PIE isn't harmful to one's health, but it can linger for several months or even longer if left untreated. Always look for skincare products that have elements that help to relieve inflammation, build the skin barrier, and moisturize the skin. A medicated cleanser, toner, and moisturizer should all be part of your daily routine.
Thankfully, using topical medications in conjunction with preventative measures will help you quickly resolve post-acne erythema. Once you begin to opt for the right skincare ingredients, you will look more flawless. For most people, PIE subsides on its own, but dermatological treatments can help it clear up more quickly. For a more targeted skin care regimen, seek a dermatologist's assistance at the earliest!
Q. What causes post inflammatory erythema?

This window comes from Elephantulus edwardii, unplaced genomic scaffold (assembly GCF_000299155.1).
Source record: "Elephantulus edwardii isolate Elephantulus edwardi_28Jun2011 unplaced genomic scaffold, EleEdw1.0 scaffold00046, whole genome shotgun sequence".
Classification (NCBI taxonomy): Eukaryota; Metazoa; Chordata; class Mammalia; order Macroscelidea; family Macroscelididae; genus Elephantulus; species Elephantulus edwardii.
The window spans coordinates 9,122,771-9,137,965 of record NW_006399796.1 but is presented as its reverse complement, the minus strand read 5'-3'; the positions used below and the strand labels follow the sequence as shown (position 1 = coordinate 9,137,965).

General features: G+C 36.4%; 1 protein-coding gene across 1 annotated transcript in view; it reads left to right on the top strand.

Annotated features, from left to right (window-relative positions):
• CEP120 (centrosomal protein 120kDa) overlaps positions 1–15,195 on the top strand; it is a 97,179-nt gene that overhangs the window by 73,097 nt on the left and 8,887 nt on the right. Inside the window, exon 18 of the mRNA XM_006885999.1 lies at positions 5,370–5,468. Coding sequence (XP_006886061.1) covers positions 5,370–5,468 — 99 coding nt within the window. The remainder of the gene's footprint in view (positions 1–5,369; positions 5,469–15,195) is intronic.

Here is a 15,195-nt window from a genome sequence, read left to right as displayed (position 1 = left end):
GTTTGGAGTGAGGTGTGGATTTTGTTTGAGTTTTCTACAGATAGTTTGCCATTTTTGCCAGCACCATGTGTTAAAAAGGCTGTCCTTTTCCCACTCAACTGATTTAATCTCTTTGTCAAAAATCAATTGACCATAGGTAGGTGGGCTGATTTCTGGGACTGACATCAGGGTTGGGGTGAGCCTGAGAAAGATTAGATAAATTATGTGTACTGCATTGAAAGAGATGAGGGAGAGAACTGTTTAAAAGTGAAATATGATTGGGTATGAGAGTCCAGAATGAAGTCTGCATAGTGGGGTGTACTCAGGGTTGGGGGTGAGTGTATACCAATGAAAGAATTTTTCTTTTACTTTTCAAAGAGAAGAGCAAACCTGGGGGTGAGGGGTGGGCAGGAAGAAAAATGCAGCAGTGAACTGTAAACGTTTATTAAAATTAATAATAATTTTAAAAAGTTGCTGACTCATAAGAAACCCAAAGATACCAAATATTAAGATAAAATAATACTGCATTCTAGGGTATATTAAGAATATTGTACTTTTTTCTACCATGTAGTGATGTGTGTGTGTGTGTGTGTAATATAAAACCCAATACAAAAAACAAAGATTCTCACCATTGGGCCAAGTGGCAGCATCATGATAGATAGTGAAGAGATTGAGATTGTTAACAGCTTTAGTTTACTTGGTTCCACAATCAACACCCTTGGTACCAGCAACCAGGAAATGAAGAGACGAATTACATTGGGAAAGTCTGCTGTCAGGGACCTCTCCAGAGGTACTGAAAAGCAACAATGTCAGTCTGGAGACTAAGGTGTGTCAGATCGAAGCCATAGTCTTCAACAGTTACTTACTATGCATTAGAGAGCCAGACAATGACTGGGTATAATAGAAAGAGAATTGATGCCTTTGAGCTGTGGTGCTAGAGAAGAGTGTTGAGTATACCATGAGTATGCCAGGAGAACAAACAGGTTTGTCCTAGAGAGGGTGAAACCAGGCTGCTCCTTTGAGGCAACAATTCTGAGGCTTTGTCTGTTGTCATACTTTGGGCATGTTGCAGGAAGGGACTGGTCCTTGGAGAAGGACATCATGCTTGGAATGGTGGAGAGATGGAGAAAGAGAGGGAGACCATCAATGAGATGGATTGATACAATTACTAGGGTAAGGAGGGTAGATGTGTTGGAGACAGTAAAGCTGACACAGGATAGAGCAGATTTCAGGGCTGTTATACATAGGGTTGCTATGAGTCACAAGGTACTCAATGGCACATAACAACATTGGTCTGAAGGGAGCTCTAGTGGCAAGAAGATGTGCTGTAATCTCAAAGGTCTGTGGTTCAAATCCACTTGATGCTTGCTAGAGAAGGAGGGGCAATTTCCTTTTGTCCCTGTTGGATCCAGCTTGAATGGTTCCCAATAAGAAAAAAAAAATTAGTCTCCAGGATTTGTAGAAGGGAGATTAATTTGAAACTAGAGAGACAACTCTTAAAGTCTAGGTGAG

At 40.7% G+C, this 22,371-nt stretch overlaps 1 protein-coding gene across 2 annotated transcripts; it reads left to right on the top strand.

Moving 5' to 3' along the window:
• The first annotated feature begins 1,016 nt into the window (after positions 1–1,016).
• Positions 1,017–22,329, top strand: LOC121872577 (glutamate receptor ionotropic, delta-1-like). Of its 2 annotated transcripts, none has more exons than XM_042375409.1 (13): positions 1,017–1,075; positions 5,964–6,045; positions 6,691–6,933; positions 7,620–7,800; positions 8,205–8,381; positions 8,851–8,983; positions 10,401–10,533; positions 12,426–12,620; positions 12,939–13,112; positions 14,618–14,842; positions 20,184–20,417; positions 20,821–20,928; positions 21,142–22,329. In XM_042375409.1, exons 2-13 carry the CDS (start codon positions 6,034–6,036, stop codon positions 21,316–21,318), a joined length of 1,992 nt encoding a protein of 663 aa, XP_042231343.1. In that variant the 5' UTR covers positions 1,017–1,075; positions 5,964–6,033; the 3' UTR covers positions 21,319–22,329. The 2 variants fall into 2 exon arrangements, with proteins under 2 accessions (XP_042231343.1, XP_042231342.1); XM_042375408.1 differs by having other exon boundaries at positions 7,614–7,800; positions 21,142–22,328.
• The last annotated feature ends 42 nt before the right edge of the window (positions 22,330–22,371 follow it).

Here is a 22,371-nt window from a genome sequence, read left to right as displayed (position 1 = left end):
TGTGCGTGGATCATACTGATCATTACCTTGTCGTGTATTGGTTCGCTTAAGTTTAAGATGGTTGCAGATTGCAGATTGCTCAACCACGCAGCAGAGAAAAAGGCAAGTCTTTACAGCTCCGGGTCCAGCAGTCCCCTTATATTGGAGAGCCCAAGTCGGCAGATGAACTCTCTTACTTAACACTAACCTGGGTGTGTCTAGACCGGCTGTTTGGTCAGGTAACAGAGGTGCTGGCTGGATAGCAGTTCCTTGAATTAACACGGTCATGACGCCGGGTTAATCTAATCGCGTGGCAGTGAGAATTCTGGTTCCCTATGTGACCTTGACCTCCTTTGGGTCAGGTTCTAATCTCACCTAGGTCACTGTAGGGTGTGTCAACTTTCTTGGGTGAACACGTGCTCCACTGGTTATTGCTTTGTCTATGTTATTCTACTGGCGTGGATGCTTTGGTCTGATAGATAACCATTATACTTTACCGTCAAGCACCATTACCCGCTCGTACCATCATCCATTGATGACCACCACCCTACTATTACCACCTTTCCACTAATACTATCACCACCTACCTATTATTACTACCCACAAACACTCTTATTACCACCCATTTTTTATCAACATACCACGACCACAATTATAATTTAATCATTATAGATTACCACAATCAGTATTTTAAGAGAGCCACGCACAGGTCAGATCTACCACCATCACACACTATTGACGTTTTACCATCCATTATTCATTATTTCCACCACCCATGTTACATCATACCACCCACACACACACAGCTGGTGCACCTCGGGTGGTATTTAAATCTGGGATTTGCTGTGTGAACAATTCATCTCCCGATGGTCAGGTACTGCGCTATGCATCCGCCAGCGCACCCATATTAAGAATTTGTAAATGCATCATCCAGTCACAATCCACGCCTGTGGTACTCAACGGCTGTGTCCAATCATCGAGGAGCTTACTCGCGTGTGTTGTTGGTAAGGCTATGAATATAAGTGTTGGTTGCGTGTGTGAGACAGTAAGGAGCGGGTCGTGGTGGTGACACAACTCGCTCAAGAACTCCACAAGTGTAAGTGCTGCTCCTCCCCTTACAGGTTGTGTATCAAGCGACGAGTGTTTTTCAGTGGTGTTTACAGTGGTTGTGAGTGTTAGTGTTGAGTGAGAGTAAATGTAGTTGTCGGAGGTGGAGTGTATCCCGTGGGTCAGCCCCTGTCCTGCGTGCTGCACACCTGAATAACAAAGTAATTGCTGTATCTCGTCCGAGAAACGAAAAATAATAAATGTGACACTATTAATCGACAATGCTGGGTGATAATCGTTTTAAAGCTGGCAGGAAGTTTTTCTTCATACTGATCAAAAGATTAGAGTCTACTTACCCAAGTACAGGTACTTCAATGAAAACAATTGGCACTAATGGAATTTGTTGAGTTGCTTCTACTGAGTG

Ans. Post inflammatory erythema is the result of inflammation caused by trauma. This includes, but is not limited to — sun exposure, inflamed acne, excess of dead skin, hormonal fluctuations, dry or dehydrated skin, chemical burns, over-exfoliation, cuts, scratches, sunburn, picking, popping, or squeezing acne, and using harsh products.
Q. What's the difference between PIE and PIH?
Ans. Both Post-Inflammatory Hyperpigmentation (PIH) and Post-Inflammatory Erythema (PIE) can occur when an acne spot clears up. But, there is an immense difference between both skin conditions. In PIH, dark or brown spots appear on your face due to excessive production of melanin.
Contrarily, PIE triggers red, pink, or purple marks due to blood vessel damage underneath the skin. PIH affects people having darker skin tone while people with lighter skin tone are more prone to get PIE.
Q. How long does it take for post inflammatory erythema to fade?
Ans. Post inflammatory erythema can take up to six months to fade on its own. But, if you desire to resolve it more quickly, topical treatments such as Vitamin C, Niacinamide, Sunscreen, Aloe Vera, and Moisturizers may help. You can also opt for medical treatments like Laser treatment and microneedling.